Wednesday, November 23, 2016

Number 1975: American Crusader and the fiendish fungi

Before there was such a thing as an atom bomb there were stories about smashing atoms. Included in them was the unlikely origin of American Crusader, credited to artist Max Plaisted. American Crusader was a costumed patriotic hero. Super (and non-super) patriotic heroes are a Golden Age genre within the larger superhero genre, and to that list you can add American Crusader.

Archie Masters, a “timid, cautious astronomy professor” is American Crusader (Public Domain Super Heroes.) This particular story features giant mushrooms and a plot to force the Americans to end the draft of young men into the armed forces. It also features a long-haired, bearded “Old Man of the Mountains,” who wants to end wars. With those elements, this story, from Thrilling Comics #23 (1941) could have been re-worked in the sixties. Sinister Nazi saboteurs are actually behind the plot, and two-fisted super patriot American Crusader kicks butt.



Tomorrow is the annual Pappy's Turkey Awards day, where I show the most offbeat comic book story I have read this year. Visit tomorrow and see if you agree with me. But whether you do or not, if you buy SUPER WEIRD HEROES, the newest entry in Yoe Books’ attractive and enjoyable comic book history, you will admit it is aptly named.

There are 40 superheroes (in Volume 1...Volume 2 is still to come) and all of them qualify as weird. A couple of the stories have appeared in this blog, but in the Yoe book you get them on fine paper for permanence.

I believe I share the same eye that Craig has for the oddball and strange in comic books. And that is a medium that, especially in its early days, rolled out comic books which had 64 pages to fill,  often using some mighty screwy material to fill those pages. Consider Fantomah, the jungle girl whose face turns into a skull. She was the creation of Fletcher Hanks (here as "Barclay Flagg"), and Craig shows an early Fantomah strip by Hanks in the form of original art. That is rare; not something you will see every day.

Some other weird heroes I enjoyed reading about in the book are the Black Cobra and the Cobra Kid, Hydroman, Fire-Man, the Hand, Kangaroo Man, Spider Widow...the list goes on. I spent an evening in a state of sheer joy, reading one amazing story after another — and that is testimony from a man who reads old comic books every day of his life.

As with all of Yoe’s books, attention is paid to even the smallest detail. Craig and his wife, Clizia Gussoni, are partners in their endeavors, and the result of their professionalism and love for comics shows through in every book they produce. Despite the weirdness of the characters in SUPER WEIRD HEROES, by including them in such a beautiful package Craig and Clizia have given these often laughable superdoers dignity they could not have hoped to have had in the old cheaply printed and disposable comic books of a couple of generations past.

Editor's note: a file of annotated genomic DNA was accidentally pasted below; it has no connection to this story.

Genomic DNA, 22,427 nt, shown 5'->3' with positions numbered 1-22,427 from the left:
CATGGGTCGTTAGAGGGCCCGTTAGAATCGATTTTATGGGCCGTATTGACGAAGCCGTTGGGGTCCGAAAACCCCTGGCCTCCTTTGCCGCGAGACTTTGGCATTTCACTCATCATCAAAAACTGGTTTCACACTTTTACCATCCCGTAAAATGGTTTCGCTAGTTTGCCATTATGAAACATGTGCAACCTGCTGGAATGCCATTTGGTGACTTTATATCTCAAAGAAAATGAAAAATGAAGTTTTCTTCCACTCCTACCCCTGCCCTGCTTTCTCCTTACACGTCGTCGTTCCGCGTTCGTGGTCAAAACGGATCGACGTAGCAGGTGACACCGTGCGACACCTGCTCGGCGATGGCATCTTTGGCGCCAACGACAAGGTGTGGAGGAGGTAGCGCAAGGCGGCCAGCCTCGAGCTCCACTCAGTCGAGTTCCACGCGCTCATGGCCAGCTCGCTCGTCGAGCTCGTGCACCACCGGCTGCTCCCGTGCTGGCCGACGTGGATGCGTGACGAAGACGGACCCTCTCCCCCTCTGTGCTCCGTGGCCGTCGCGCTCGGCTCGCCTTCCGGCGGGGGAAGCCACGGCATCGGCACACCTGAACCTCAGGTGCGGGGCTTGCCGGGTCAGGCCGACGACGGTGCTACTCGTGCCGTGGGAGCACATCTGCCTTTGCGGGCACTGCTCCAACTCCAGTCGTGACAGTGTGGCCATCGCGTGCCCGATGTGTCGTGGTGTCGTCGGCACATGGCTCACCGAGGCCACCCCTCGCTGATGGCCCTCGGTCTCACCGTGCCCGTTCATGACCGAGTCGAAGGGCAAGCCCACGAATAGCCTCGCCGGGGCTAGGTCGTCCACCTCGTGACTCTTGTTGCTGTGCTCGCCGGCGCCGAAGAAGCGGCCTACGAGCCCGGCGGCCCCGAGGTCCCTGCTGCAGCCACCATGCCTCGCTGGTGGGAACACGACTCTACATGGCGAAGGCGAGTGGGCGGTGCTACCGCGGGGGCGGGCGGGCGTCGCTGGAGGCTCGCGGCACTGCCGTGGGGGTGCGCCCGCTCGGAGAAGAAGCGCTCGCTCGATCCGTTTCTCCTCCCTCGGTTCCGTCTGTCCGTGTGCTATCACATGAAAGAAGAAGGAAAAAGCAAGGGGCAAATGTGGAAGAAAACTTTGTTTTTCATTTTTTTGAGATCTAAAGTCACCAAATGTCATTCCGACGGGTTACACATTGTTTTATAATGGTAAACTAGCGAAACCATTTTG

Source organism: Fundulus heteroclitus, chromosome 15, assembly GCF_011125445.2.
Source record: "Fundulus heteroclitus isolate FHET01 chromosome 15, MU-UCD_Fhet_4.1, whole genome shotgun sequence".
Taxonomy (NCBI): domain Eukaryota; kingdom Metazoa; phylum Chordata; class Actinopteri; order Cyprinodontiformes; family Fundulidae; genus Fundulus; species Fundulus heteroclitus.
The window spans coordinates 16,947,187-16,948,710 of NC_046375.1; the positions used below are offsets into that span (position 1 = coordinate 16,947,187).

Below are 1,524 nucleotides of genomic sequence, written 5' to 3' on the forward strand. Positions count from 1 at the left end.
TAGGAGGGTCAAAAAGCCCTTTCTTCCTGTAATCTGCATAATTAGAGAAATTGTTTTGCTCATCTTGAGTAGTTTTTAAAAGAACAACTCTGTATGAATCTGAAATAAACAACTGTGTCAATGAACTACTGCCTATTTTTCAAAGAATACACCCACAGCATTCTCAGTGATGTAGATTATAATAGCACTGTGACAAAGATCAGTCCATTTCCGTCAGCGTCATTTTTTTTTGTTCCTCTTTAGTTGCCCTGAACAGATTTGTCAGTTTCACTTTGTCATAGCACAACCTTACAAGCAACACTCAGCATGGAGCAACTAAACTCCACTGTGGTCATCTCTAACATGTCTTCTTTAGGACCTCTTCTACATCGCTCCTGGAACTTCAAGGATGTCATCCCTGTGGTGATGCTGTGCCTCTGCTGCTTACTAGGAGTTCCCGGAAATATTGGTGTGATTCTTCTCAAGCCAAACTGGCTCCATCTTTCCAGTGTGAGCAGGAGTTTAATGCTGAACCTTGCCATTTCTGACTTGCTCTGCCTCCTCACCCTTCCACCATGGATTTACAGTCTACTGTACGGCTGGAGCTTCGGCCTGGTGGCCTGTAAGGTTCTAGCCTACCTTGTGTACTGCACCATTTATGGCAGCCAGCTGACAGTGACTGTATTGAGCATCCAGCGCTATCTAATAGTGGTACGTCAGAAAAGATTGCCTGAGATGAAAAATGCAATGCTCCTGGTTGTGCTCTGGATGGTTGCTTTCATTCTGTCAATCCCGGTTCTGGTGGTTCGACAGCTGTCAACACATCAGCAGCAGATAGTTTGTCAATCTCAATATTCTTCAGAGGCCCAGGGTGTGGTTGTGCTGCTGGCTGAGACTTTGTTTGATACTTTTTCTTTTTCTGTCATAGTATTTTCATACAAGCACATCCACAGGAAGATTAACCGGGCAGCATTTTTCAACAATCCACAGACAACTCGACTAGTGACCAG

Highly recommended! Available from the usual book and comic store outlets.

9" x 11", 320 pages with editorial material by Craig Yoe. $39.99 US retail.


Daniel [] said...

I'm amused by the presumption that an astronomer can readily handle the challenges of mycology, as if there were no difference in the appropriate base of knowledge. In sad truth, on top of not having the right sort of knowledge, the typical person with a degree in science and a position as a scientist actually isn't even very good just at applying the scientific method outside of his or her ordinary field.

But apparently Doc Masters is at least somewhat expert in poison puffballs, the dispersal of their spores by the wind, and the reaction of the spores to contact with, uhm, water. Still, I'm not sure why there apparently were nothing to fear from the spores dispersed by the eruptions of the puffballs that grew from the spores distributed by Hessman.

As I've explained elsewhere, conscription is a form of taxation, and one of breath-taking, terrible inefficiency. An all-volunteer military of the size and for the purpose desired by political leaders might require greater overt taxation, but that taxation can readily be far less than the implicit taxation of the draft.

Pappy said...

Daniel, the term "scientist" in old fiction implies that the person with such a job title has universal knowledge of science: mix chemicals, build a rocket ship, etc.

Thanks for the link to your article on conscription. I wrote, posted and then deleted a longer answer to your letter, but thought twice about it. Suffice it to say I think conscription is a bad way to get people to fight wars, and when the true costs are figured it costs more than it's worth, both in money and other, personal costs. When a government has to hold the threat of imprisonment up to get someone to comply to a conscription order then it is coercion, with no real choice. Especially when laws are written to help those with wealth to avoid service.